In this case, the State adduced evidence indicating that law enforcement was alerted to the presence of drugs in a package addressed to "Jim Cass" at a residential address. The owner of that residence, Garner, testified that Franco had gone to the residence on the day of delivery and had indicated to Garner that he was expecting a package. When the package was delivered, Franco answered the door, affirmatively responded twice when asked if he was "Jim Cass, " and signed for the package. The package contained large amounts of marijuana and methamphetamine that, according to testimony, was not consistent with personal use and was consistent with sale or delivery.

The jury believed this testimony. If that testimony is believed, there was clearly sufficient evidence to prove that Franco was guilty of possession of marijuana with intent to deliver and possession of methamphetamine with intent to deliver. Regardless of whether any other possible explanation might make sense, as Franco asserts on appeal, we do not reassess the credibility of the witnesses or reweigh the evidence presented to the jury. This assigned error is without merit.

2. Diversity of Jury Pool

Franco next asserts that the jury pool lacked sufficient diversity. There is not an adequate record to allow us to address this issue.

Franco's argument on this issue comprises approximately three paragraphs, in which he notes that the jury pool must be sufficiently diverse and present a cross section of the community, asserts that the community in which the trial occurred is diverse, and argues that he was not provided a sufficiently racially diverse jury because of jury selection procedures used by Hall County. There is no argument or assertion to indicate the actual makeup of Franco's jury pool, no argument or assertion about how that makeup compares to the community, and no argument or assertion concerning what the county's selection procedures actually are or how they result in a nondiverse jury pool.

A review of the trial record reveals that Franco made no objection to the jury pool and that there was no discussion on the record concerning the makeup or diversity of the jury pool. There is no way for us, on appeal, to ascertain the racial makeup of the jury pool. It is incumbent upon an appealing party to present a record which supports his or her appeal. See State v. Seberger, 284 Neb. 40, 815 N.W.2d 910 (2012). This assigned error is meritless.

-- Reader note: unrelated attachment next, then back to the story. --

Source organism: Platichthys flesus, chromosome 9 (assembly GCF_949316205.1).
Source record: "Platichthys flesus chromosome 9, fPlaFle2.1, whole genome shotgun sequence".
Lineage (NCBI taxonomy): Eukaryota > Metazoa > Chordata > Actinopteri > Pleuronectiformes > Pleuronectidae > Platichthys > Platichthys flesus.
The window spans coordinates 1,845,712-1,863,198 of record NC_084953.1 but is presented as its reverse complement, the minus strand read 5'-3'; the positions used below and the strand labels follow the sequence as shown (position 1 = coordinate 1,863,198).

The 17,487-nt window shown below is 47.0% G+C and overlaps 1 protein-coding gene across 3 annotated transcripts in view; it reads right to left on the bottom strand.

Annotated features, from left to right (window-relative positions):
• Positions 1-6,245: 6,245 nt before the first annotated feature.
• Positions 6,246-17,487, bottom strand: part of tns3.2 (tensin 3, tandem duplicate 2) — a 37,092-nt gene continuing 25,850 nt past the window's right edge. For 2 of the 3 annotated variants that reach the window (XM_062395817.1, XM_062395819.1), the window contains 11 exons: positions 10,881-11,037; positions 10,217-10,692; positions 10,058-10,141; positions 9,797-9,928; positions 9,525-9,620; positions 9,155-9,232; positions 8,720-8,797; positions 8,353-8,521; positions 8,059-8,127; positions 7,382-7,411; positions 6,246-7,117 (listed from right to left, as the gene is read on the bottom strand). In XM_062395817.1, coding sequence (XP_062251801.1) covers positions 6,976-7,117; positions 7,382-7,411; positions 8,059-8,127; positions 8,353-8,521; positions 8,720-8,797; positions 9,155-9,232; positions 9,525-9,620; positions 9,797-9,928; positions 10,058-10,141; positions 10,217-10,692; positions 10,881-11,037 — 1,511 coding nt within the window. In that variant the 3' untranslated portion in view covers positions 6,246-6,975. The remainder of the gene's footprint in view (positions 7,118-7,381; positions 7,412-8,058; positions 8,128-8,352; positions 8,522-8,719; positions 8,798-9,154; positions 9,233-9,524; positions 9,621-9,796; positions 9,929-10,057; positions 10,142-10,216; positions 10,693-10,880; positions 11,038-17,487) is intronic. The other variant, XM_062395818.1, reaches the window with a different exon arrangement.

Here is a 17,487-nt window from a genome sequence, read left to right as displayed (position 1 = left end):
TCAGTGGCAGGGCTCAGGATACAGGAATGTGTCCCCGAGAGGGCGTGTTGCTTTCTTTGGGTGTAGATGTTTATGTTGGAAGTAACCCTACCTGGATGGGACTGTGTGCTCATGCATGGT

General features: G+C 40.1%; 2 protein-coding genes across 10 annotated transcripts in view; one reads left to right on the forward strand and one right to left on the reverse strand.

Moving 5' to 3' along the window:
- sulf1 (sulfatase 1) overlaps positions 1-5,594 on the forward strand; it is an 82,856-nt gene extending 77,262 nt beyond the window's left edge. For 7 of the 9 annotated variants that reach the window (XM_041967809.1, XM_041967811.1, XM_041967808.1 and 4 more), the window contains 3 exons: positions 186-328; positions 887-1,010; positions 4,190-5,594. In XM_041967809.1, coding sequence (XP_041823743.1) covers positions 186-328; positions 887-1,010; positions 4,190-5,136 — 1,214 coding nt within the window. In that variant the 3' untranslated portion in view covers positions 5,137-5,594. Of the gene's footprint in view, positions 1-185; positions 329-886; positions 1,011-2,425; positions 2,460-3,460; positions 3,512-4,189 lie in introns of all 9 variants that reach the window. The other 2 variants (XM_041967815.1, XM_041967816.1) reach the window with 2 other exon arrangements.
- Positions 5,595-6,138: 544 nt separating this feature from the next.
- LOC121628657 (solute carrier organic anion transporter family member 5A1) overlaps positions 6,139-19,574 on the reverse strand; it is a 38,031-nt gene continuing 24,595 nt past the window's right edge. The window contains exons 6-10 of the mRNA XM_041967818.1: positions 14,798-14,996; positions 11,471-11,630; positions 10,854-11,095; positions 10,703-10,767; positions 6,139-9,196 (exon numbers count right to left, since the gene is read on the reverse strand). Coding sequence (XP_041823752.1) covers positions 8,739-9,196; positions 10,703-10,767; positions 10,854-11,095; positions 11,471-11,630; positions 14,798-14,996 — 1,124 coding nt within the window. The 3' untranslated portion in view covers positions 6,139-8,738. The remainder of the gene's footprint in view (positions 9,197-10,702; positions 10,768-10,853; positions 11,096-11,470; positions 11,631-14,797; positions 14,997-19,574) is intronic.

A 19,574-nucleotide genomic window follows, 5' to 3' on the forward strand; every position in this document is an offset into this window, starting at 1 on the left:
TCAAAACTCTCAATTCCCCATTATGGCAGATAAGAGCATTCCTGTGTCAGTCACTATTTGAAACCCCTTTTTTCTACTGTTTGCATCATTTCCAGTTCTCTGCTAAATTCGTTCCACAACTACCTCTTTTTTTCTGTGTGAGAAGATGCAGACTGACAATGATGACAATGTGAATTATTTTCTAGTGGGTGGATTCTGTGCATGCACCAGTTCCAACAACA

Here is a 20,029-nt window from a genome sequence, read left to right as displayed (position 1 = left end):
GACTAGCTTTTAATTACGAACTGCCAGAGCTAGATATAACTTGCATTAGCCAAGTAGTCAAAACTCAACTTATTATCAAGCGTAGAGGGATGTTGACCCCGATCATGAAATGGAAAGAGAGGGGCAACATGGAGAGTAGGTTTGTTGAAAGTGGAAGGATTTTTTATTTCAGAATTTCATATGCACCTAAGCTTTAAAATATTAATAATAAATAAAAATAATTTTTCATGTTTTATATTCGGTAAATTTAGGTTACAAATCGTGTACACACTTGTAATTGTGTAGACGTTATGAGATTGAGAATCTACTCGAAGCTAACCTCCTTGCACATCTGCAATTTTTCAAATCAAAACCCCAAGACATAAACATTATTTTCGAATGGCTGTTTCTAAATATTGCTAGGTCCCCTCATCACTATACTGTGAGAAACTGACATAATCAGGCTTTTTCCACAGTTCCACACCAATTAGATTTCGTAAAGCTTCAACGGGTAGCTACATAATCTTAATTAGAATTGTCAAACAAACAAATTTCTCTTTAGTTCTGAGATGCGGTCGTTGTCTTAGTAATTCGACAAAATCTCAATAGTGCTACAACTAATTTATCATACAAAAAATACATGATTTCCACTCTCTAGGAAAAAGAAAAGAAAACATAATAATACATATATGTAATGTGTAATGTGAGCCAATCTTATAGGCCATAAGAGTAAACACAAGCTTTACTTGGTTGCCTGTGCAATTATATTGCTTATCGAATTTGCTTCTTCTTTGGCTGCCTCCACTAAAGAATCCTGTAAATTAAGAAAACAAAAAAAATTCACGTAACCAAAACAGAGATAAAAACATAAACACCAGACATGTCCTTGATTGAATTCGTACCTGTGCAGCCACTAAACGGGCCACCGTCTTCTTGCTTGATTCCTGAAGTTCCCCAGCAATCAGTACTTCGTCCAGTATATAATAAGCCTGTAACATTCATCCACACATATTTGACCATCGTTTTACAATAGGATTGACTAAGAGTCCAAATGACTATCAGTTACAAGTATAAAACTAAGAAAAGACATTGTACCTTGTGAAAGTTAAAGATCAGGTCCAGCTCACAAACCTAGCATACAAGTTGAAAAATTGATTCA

3. Discovery Violation

Finally, Franco asserts that the State violated a pretrial discovery order. He asserts that the State failed to turn over copies of police reports created during investigation and preparation for trial. Again, there is not a sufficient record to allow us to review this assertion.

Franco argues that police reports existed, but were not provided to him, revealing interviews with Garner and statements made by Garner of which Franco was unaware. He argues that the information in the police reports was necessary for his adequate preparation for trial and access to them would have allowed a "proper, more comprehensive development of his defense at trial." Brief for appellant at 18.

A review of the record reveals no issue was raised to the trial court concerning any discovery violation. Franco never objected to a discovery violation, never moved to compel compliance with any discovery order, and never made any argument concerning his lack of access to any information. There is no record presented to us to support the notion that any police reports existed and/or were not properly disclosed to Franco.

During Garner's testimony, Franco did object to one question, objecting, "hearsay, using information out of the police reports." At that point, an off-the-record discussion was had "in low tones at the bench." The substance of that discussion is not available to us.

As noted above, it is incumbent upon an appealing party to present a record which supports his or her appeal. See State v. Seberger, supra. Here, Franco has not provided us with a record supporting his assertion that there was a discovery violation or that it prejudiced his preparation for trial. This assigned error is meritless.

V. CONCLUSION

We find Franco's assertions on appeal to lack merit. There was sufficient evidence to sustain the verdicts, and we do not reassess the credibility of the witnesses. Franco has not presented a record to support his assertions concerning the diversity of the jury pool or an alleged discovery violation. We affirm.

Affirmed.